Kori has been using the Google Expeditions app and Cardboard VR viewers with her kids this fall semester. Together we shared her experiences and a few other suggestions for classroom use. For those of you not able to make our session, I’ve posted some of the conversation and a few additional resources here for whoever might find them useful. Read more

3D History: Exploring the world with Virtual Reality & Google Cardboard

There’s nothing quite like being part of several thousand social studies teachers – all hanging out together in Washington D.C at the #NCSS2016 conference. It doesn’t get much better than spending four days chatting about history and best practice and tech integration and resources and geography and civics and econ while spending the evenings at the new Smithsonian African American museum, the Newseum, and the National Portrait Gallery.

And getting the chance to lead a couple of conference sessions – one of them with Kansas Council for the Social Studies president and superstar middle school teacher Kori Green? Icing on the cake.

Kori has been using the Google Expeditions app and Cardboard VR viewers with her kids this fall semester. Together we shared her experiences and a few other suggestions for classroom use. For those of you not able to make our session, I’ve posted some of the conversation and a few additional resources here for whoever might find them useful.

This is a short list. Have some of your own goodness to share? Post ’em in the comments.

General resources Read more

Okay, Google. Teach my class

I just got off the phone with a former social studies teacher and current building admin. She’s working with several of her teachers as they develop standards-based lessons and units.

Part of the problem that they’re running into, of course, is that the state standards here in Kansas are not your typical standards. Our document does list some suggested people, places, events, and ideas for each grade level. But that list is not mandated or assessed at the state level. The social studies standards in Kansas is made up of a simple bulleted list:

  • Choices have consequences
  • Citizens have rights and responsibilities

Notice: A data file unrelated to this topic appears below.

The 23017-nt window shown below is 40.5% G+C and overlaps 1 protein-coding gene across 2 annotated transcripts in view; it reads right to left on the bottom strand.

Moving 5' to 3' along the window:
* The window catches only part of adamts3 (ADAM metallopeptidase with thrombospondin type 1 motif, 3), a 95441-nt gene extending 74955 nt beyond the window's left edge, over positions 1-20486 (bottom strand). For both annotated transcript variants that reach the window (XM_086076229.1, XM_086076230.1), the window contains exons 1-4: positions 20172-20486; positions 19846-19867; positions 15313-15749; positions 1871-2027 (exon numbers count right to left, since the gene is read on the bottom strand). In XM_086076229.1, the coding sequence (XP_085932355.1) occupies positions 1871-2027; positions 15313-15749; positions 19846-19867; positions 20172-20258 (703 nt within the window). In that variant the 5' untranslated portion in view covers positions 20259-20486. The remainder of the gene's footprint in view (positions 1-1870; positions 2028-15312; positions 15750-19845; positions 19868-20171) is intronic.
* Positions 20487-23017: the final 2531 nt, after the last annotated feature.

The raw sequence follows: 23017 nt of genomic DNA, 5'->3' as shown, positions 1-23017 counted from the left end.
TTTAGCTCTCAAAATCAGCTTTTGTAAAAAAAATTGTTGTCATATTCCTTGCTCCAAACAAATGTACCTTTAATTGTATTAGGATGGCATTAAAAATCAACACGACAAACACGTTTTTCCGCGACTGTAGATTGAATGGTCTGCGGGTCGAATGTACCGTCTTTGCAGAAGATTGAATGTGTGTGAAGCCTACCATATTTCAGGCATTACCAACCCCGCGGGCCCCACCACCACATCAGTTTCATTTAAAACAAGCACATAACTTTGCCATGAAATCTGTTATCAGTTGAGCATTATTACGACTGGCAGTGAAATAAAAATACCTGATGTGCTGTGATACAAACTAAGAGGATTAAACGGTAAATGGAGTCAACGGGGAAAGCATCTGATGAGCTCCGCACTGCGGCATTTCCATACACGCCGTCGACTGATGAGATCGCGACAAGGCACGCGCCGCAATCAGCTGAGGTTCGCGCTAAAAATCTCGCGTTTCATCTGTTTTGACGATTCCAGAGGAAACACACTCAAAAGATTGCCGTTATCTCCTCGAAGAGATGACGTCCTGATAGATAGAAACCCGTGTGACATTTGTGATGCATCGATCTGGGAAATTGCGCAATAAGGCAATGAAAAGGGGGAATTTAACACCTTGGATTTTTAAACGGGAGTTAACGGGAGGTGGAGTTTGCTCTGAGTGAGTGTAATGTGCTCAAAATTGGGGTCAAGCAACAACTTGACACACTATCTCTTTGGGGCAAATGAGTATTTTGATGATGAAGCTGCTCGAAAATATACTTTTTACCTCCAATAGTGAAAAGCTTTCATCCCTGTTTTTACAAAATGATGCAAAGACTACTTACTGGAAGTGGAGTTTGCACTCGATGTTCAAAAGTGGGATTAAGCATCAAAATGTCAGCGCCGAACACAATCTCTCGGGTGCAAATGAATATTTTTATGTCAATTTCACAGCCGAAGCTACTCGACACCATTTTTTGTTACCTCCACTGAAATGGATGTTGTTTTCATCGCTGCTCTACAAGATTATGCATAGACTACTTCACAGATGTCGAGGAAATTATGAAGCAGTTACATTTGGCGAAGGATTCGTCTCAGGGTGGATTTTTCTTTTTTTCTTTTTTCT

• Societies are shaped by beliefs, ideas, and diversity
  • Societies experience continuity and change over time
  • Relationships among people, places, ideas, and environments are dynamic

The purpose behind this “simple” list is to encourage classroom instruction that ties social studies content to these big ideas. We used the term mental velcro a lot – why teach the aftermath of the Civil War? Why teach about the Army of Amazons in southeast Kansas? Why teach redlining in Chicago during the 1930s?

Because Read more

Tips and Tricks for using Google Expeditions

I will be the first to admit that I love new and shiny gadgets quickly catch my attention. I love finding new tools and ideas that can help teachers and kids do their jobs better and more effectively. And here at ESSDACK, it’s actually part of my job. I get the chance to play with and learn about all sorts of shiny toys.

My latest gadget? Virtual and augmented reality tools. The potential for engaging students and using this sort of technology to gather, organize, and create information is pretty mindblowing. I especially love the work that Google is doing to make the tech more accessible for schools. The Google Cardboard virtual reality viewer is especially affordable and easy to use. Plus it’s designed to be used with a wide variety of third party tools. And the Google has also developed its own apps that work with their Cardboard viewer. Read more